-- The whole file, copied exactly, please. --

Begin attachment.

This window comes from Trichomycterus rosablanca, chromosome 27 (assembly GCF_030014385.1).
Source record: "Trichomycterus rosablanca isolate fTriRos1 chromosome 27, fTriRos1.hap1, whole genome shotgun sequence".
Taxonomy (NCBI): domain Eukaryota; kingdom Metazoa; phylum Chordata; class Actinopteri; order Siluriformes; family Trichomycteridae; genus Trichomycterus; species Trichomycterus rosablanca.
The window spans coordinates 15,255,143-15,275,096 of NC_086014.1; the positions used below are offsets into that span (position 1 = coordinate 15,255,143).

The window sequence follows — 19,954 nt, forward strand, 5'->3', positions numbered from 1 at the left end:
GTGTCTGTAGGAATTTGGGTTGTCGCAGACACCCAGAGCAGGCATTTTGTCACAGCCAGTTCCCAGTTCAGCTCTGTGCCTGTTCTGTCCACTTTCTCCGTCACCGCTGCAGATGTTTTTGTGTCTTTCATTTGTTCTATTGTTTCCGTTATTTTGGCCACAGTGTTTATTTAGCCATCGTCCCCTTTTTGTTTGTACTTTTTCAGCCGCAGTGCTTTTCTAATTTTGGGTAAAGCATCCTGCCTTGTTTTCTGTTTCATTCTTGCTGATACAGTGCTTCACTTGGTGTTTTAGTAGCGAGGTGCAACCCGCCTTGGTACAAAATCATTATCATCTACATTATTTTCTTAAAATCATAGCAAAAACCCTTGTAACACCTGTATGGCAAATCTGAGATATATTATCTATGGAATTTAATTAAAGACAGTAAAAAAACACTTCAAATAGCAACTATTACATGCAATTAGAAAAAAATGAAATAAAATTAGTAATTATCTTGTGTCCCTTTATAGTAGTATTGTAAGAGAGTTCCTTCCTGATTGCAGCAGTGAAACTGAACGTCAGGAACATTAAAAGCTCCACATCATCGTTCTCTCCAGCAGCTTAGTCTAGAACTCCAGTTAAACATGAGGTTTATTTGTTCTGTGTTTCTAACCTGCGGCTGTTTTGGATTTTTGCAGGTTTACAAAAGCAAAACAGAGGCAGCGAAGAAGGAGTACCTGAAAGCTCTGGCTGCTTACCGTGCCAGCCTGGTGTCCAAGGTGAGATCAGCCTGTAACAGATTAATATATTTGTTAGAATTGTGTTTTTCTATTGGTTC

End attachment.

This window comes from Trichomycterus rosablanca, chromosome 27 (assembly GCF_030014385.1).
Source record: "Trichomycterus rosablanca isolate fTriRos1 chromosome 27, fTriRos1.hap1, whole genome shotgun sequence".
Taxonomy (NCBI): domain Eukaryota; kingdom Metazoa; phylum Chordata; class Actinopteri; order Siluriformes; family Trichomycteridae; genus Trichomycterus; species Trichomycterus rosablanca.
The window spans coordinates 15,255,143-15,275,096 of NC_086014.1; the positions used below are offsets into that span (position 1 = coordinate 15,255,143).

The window sequence follows — 19,954 nt, forward strand, 5'->3', positions numbered from 1 at the left end:
GTGTCTGTAGGAATTTGGGTTGTCGCAGACACCCAGAGCAGGCATTTTGTCACAGCCAGTTCCCAGTTCAGCTCTGTGCCTGTTCTGTCCACTTTCTCCGTCACCGCTGCAGATGTTTTTGTGTCTTTCATTTGTTCTATTGTTTCCGTTATTTTGGCCACAGTGTTTATTTAGCCATCGTCCCCTTTTTGTTTGTACTTTTTCAGCCGCAGTGCTTTTCTAATTTTGGGTAAAGCATCCTGCCTTGTTTTCTGTTTCATTCTTGCTGATACAGTGCTTCACTTGGTGTTTTAGTAGCGAGGTGCAACCCGCCTTGGTACAAAATCATTATCATCTACATTATTTTCTTAAAATCATAGCAAAAACCCTTGTAACACCTGTATGGCAAATCTGAGATATATTATCTATGGAATTTAATTAAAGACAGTAAAAAAACACTTCAAATAGCAACTATTACATGCAATTAGAAAAAAATGAAATAAAATTAGTAATTATCTTGTGTCCCTTTATAGTAGTATTGTAAGAGAGTTCCTTCCTGATTGCAGCAGTGAAACTGAACGTCAGGAACATTAAAAGCTCCACATCATCGTTCTCTCCAGCAGCTTAGTCTAGAACTCCAGTTAAACATGAGGTTTATTTGTTCTGTGTTTCTAACCTGCGGCTGTTTTGGATTTTTGCAGGTTTACAAAAGCAAAACAGAGGCAGCGAAGAAGGAGTACCTGAAAGCTCTGGCTGCTTACCGTGCCAGCCTGGTGTCCAAGGTGAGATCAGCCTGTAACAGATTAATATATTTGTTAGAATTGTGTTTTTCTATTGGTTC